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I own what is known as a "basic Eichler house" in Palo Alto: a building company owned by the Eichler family constructed thousands of low cost houses in various locations in California, mostly suburban San Francisco and Los Angeles, using a bastc template:

the house is L shaped because it gives the structure resistence to wind stress in both directions - a wall is resistent to distortion longitudinally but weak transversally, and the L shape provides strength in both directions; this structure is simply bolted on a L-shaped concrete foundation that lie below the walls, the main house having a hollow space under the wooden floors, surrounded by the concrete foundation, while the garage has a concrete floor between the four sided foundation.

It was the structural simplicity that helped to keep the construction cost low. The same structure, with just different roof lines (some have flat roof throughout; some a low-pitch roof for the house with a flat roof for the garage, and some had pitched roofs for both, using the tar-and-gravel roofing method in which 2-inch interlocked boards were covered by tar paper then a layer of gravel, which kept the tar from being melted by sunlight on hot days and the paper from being blown away by wind; there is no drainage gutter, and rain water is, hopefully, collected in the slight depressions in the tar paper next to the eaves and directed to the down pipes situated in various spots along the eaves, but water almost always overflows the eaves making the woodwork wet so that constant maintenance is necessary as water causes paint to peel and wood to decay) and different orientations (some houses are turned sideways

so that the two toilet windows face the street, which might be odd to Asians like myself, but makes sense to privacy-minded Americans, who prefer to face their own backyards from their living room windows rather than the street), were constructed in clusters of tens, even hundreds, in various areas.

The house I bought is considered small in USA, 1400sqft in the house itself, but with a large garage that could be converted into an extra room; the garage is however also used for the laundry, and it is undesirable to have to go through the laundry on the way to the new bedroom. This makes it necessary to reorganize the laundry both to free some space to make the new room larger, and to provide a convenient access path, but without expensive plumbing changes.This is the plan I came up with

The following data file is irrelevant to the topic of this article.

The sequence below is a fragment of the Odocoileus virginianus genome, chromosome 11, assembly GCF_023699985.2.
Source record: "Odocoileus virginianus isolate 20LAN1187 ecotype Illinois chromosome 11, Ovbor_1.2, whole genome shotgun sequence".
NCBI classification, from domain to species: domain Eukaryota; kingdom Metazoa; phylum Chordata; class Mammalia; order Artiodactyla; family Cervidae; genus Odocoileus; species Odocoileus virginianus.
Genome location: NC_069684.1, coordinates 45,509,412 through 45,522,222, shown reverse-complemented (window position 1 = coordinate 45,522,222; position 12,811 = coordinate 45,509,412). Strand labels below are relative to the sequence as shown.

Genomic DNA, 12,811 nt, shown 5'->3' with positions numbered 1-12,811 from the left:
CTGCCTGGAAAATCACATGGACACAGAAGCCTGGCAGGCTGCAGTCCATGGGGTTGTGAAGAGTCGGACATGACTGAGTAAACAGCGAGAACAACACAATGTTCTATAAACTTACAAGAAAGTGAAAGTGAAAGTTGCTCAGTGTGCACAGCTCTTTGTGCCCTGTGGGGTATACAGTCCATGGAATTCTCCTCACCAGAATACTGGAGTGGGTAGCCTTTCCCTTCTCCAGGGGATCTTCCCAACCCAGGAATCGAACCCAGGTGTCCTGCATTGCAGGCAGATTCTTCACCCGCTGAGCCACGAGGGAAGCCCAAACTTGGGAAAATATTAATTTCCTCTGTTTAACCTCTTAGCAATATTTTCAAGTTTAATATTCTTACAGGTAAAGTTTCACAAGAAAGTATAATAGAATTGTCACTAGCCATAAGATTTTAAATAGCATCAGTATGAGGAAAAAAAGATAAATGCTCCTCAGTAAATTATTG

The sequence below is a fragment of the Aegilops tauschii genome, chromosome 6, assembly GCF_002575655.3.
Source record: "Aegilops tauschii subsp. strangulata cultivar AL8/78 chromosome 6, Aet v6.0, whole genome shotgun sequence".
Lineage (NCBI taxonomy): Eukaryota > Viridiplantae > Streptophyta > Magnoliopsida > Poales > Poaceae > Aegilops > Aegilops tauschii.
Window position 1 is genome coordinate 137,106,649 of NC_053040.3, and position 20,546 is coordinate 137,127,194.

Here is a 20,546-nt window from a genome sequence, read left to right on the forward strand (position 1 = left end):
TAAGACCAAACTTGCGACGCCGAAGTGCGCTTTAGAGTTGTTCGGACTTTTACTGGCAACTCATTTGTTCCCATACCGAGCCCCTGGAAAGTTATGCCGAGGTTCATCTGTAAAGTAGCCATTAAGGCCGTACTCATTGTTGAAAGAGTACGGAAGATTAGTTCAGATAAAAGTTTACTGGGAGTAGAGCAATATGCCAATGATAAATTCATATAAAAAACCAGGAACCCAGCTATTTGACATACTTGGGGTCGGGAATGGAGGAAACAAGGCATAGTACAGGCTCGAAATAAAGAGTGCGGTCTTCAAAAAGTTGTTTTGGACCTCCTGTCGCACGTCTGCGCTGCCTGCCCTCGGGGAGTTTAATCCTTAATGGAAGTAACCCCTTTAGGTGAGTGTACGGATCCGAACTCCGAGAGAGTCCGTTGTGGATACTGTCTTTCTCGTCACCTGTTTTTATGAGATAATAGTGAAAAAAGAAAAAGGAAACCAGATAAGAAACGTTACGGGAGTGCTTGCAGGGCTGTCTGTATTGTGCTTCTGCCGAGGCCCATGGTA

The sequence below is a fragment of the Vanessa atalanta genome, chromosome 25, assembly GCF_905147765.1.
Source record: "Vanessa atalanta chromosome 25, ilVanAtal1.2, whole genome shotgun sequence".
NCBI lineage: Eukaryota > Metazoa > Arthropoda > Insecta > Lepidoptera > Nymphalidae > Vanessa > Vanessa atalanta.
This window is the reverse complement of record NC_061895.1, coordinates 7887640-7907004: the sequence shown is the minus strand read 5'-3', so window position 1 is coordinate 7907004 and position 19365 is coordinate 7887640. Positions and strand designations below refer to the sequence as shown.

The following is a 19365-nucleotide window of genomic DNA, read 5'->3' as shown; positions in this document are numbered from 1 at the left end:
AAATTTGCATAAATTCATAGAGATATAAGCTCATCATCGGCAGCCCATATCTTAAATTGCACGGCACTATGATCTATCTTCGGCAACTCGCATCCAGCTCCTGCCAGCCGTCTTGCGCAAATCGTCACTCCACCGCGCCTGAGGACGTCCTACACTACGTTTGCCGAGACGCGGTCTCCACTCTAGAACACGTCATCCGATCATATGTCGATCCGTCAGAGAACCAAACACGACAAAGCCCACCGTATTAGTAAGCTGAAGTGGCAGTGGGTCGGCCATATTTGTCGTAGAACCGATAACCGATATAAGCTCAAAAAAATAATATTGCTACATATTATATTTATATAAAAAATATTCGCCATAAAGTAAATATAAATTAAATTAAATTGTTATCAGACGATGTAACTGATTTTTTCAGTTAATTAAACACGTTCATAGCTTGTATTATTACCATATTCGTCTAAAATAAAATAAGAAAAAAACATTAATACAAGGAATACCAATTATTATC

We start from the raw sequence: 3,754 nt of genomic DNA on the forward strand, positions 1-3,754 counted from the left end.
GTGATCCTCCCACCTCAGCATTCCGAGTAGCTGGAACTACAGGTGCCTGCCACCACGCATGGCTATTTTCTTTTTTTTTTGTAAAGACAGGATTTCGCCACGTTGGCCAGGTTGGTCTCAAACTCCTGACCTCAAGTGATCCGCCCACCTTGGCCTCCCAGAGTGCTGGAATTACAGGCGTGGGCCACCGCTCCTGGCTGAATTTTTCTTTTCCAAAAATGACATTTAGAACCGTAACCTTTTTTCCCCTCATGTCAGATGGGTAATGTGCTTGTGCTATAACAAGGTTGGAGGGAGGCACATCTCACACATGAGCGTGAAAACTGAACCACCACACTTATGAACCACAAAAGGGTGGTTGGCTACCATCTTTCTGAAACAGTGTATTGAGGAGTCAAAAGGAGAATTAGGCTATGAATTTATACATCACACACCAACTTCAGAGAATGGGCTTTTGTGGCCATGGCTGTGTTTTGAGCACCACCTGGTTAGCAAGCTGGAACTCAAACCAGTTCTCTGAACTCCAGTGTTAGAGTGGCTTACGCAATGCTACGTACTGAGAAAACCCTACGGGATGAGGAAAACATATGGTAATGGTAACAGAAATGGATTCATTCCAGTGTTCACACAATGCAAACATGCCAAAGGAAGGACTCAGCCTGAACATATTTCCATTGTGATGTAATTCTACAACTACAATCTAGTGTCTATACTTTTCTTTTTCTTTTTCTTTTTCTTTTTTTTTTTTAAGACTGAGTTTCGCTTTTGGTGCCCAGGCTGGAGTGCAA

The front part of the garage has to be kept unchanged - US cities have strict rules on not changing the appearance of your house in significant ways without approval, so a small storeroom was the result; the design also has to take into consideration the existing beams for the roof and manholes to go into the roof, and hiding the tap and sewage lines for the washing machine and laundry sink inside a new cupboard

We are now half way through the works, and some photos of work in progress

the door from the living room to the new room, showing also the cupboard hiding the pipes

the much reduced laundry area, viewed from the living room through the open door

the frames for the door to the storeroom and for the closet (which extends into the storeroom space, making it deeper in the left half and less deep in the right half) 

new window opened on the side of the garage - you can see the fence to the neighbour's house - the wall on the left is to the laundry and the right the store room with just part of the door frame visible

Having the chance to look into the Eichler house structure and its various potential problems, I conclude it is viable in dry and not very cold climate only; it would not work in areas with high rain fall or high wind, and the heating bill will be exorbitant in cold weather. However, it seems to work here.